The aim of this study was to investigate the sometimes conscious and sometimes ‘intuitive’decision making processes of Intensive Interaction practitioners. More specifically, this study set out to develop a rich description of how practitioners make judgements when developing a multi-faceted and dynamic repertoire* of interactive strategies used with both children and adults with severe or profound learning difficulties and/or autism; how this decision making process is enacted in practice, and what issues inform such decisions.
This research followed a qualitative methodology, comprising of semi-structured interviews of between 60 – 90 minutes with 13 experienced Intensive Interaction Practitioners. The 13 participants in this study were all experienced Intensive Interaction Practitioners who had successfully completed the Intensive Interaction Coordinators course administered by the Intensive Interaction Institute.
The participants, known to the lead researcher, were recruited via email and included: Speech & Language Therapists, parents, teachers, residential care staff and managers, and a Clinical Psychologist.
The nature of Intensive Interaction as a social communication is that it is used naturalistically, dynamically and holistically i.e. as a whole, interconnected approach and only fully explicable by reference to the whole approach. Indeed, at varying times Intensive Interaction will almost certainly comprise the concurrent use of a broad range of social communication strategies. However, for the purposes of this research, and to better understand the combined experiences and thoughts of the respondent Intensive Interaction practitioners, we have divided this report into clearly defined conceptual themes or categories, even though the conceptual boundaries between these themes and categories may in practice often be very diffuse.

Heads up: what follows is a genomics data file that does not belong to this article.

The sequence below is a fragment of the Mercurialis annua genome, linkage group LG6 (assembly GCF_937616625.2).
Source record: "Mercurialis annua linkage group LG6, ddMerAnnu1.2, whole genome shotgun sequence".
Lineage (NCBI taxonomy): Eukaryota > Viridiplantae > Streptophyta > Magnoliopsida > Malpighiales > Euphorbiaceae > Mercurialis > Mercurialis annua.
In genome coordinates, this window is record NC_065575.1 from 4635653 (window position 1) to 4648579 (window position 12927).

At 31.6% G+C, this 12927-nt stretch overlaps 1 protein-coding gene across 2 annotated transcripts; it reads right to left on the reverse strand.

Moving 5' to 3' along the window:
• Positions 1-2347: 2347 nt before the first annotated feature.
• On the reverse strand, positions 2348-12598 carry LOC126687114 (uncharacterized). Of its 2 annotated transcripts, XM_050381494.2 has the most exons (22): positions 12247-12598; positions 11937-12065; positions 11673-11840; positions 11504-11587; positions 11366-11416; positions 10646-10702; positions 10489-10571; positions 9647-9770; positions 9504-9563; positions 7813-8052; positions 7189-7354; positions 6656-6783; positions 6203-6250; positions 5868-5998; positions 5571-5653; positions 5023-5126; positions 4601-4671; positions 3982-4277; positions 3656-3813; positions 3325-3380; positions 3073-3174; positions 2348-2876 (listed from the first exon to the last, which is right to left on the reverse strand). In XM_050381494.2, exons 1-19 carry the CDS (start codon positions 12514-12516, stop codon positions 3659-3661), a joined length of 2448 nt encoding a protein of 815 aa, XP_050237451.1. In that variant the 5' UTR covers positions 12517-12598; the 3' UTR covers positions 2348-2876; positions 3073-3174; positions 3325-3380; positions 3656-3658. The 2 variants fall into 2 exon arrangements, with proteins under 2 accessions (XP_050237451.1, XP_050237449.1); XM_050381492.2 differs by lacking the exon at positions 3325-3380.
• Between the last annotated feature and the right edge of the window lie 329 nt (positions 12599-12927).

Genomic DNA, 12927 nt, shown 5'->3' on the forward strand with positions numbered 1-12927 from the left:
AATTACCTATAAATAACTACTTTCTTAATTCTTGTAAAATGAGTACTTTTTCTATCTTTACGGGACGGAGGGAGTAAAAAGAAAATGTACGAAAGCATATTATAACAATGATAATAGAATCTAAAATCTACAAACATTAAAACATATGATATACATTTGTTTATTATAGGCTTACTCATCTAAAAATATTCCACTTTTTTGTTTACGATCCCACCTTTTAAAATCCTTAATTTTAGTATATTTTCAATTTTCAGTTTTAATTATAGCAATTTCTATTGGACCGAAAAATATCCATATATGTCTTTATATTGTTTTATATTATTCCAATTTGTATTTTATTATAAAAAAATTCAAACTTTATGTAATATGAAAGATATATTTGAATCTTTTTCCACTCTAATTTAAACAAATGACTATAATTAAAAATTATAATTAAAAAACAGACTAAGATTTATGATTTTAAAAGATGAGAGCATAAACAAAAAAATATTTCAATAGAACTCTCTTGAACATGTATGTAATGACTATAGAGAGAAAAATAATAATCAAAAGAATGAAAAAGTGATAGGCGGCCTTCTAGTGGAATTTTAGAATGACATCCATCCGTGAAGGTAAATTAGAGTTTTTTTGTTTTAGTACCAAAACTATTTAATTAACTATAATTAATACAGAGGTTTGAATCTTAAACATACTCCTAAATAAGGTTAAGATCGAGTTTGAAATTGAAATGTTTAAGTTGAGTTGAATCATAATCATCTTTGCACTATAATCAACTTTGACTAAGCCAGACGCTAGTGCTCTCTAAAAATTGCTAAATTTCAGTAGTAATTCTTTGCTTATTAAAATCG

It is hoped that this study will make a useful contribution to the field in terms of enabling practitioners to more fully understand and thus usefully reflect on the fidelity of their Intensive Interaction work, and develop a clearer understanding of the issues involved in the decision making processes that underpin their Intensive Interaction practices.
(*The ‘repertoire’ of a person being defined as comprising: ‘the effective activities that the individual
student/client uses comfortably with the available interactive partners’ (Nind & Hewett, 2005, p.133))